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19 AUGUST 2013
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That arch exponent of ‘all publicity is good publicity’ Michael O’Leary must be rubbing his hands together with the media coverage gained by Ryanair due to air traffic problems with flights into Spain. The UK’s Channel 4 TV programme would have gained record viewing figures from its programme on Monday 12 August but O’Leary is the real winner.
The name PJ McGoldrick may not be a name familiar to readers (particularly those whose interest is only business travel) but as a qualified aircraft engineer and experienced airline pilot, also a former Chief Executive of Ryanair, he is well placed to comment on the issues involved. (More about McGoldrick, always known as PJ, later.)
Michael O’Leary has sacked a senior pilot, John Gross, stating that his comments to Channel 4’s dispatches broadcast were “defamatory” pointing out that the airline has an outstanding safety record. He has also said that he will sue Channel 4 for defamation. A strong statement has been sent out by the airline stating its case. The bookings continue to roll in.
McGoldrick’s comments are worth considering:
“Ryanair is a safe airline, this is not an opinion. It is a fact. Ryanair has had many years of safe operations.
Not only did the Channel 4 programme fail to prove that Ryanair was unsafe, but I believe that it supported the airline by showing that even when things go wrong (in this case due to events outside of Ryanair’s control) the aircraft landed safely.
The minimum amount of fuel carried by aircraft on each operation is regulated by the regulating authority and the carrier’s Flight Operations Department.
In Ryanair’s case the authority is the Irish Aviation Authority and from experience I can assure you that the IAA is extremely professional and very conservative and my guess is that it is likely that their requirements are probably one of the most restrictive in Europe.
In line with usual airline practice the airline’s Flight Operations Department is managed by experienced airline pilots who never ask a line pilot to do anything that they are not happy to do themselves. That was the way it was in Ryanair when I was there and I doubt that things have changed.
So why did a number of pilots decide to declare an emergency?
It would appear that Ryanair’s aircraft (after diverting) arrived overhead the alternate airport with the required amount of fuel on board to be faced with another problem, the airport’s inability to handle the volume of diverting traffic. Even though (during the TV programme) the gentleman from ATC did a great job of diverting attention away from the airport’s problems and towards Ryanair he could not change the facts.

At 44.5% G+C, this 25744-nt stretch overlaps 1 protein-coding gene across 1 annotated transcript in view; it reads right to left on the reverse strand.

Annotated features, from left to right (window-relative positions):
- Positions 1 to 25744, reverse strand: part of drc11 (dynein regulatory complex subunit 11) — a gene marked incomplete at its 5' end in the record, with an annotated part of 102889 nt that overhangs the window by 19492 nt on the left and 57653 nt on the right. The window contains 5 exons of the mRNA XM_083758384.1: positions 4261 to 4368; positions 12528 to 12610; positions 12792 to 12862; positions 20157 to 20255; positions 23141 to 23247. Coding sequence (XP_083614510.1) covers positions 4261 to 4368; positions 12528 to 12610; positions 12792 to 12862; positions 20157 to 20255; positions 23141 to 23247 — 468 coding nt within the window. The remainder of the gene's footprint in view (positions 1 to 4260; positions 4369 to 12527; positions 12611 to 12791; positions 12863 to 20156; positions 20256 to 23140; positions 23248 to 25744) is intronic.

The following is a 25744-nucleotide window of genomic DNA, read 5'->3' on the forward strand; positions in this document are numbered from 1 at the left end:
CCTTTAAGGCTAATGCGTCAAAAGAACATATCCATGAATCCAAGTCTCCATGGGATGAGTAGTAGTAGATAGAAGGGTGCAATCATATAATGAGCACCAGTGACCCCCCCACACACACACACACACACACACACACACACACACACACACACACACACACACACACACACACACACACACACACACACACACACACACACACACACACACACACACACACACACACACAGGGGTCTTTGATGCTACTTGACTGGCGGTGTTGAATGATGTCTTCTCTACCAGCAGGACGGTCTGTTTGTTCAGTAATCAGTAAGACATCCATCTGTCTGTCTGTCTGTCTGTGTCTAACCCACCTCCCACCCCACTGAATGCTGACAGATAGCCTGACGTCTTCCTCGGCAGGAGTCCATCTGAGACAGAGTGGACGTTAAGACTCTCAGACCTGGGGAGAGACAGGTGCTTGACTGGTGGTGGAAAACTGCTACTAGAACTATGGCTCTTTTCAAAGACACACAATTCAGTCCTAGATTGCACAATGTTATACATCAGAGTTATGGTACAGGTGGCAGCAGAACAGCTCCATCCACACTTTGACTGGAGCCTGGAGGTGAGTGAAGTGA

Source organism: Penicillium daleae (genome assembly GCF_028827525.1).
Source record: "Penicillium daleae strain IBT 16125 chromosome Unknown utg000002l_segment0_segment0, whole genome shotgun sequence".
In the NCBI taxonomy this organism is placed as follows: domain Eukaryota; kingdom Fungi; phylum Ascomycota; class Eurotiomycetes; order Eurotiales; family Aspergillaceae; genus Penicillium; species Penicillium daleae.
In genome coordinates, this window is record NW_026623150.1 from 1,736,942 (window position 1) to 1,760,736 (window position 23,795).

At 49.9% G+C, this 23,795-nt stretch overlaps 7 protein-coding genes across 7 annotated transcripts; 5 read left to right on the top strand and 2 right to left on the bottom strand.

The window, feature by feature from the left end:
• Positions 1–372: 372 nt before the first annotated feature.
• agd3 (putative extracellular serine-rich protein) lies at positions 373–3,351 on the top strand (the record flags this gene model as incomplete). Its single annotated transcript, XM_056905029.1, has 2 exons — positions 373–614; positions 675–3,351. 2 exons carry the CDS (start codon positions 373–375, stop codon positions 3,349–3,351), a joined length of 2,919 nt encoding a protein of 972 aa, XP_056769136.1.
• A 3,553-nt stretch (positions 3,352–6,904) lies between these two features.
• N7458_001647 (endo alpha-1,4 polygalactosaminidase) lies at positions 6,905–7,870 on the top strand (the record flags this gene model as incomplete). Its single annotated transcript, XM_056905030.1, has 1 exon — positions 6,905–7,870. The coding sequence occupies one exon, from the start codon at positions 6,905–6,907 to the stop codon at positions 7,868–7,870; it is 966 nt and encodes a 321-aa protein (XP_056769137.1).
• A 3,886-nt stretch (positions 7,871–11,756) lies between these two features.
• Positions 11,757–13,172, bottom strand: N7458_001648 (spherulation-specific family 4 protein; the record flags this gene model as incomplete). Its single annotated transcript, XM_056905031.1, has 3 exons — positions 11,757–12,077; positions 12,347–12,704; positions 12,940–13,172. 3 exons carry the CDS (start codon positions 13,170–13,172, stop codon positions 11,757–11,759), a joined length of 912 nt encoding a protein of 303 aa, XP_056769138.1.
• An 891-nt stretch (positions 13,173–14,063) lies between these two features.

Ryanair departed with the required amount of fuel on board, managed a diversion, and when faced with a second situation at the alternate airport used laid down procedures to increase the safety margin and ensure that passengers completed the flight safely. That is what safe airlines do.
The reason why some pilots are unhappy and wish to bite the hand that feeds them is a different and more complex story. However, I do not believe that safety is compromised as all pilots comply with the regulations and with laid down procedures, and they are all there to ensure the safe operation of aircraft.
Michael O’Leary has not always been right with some of his gestures and outbursts. But he has changed air travel for ever. I do not always agree with him but he has never compromised with safety. Ryanair will carry 70m passengers this year and has a fleet of 300 aircraft. No serious accident in 29 years. Some achievement”.
PJ McGoldrick first came to attention as the Chief Executive of the very successful HeavyLift Cargo Airlines in the 1980s. After managing the civil certification of the ex-military Belfast aircraft he went on to operate the type on worldwide operations. After HeavyLift he joined Ryanair as Chief Executive, heading up the company during a most difficult period and gaining its first profit. At a gathering at the Foynes Flying Boat Museum recently (PJ is on the Board of the museum) Declan Ryan paid tribute to the part he paid in establishing Ryanair as a profitable operation.
PJ now advises companies in Ireland where he lives and is a counsellor to Propeller Investments in the USA. He is on the board of VCT, a Propeller company involved in designing high-tech aircraft modification aimed at improving aircraft efficiency.
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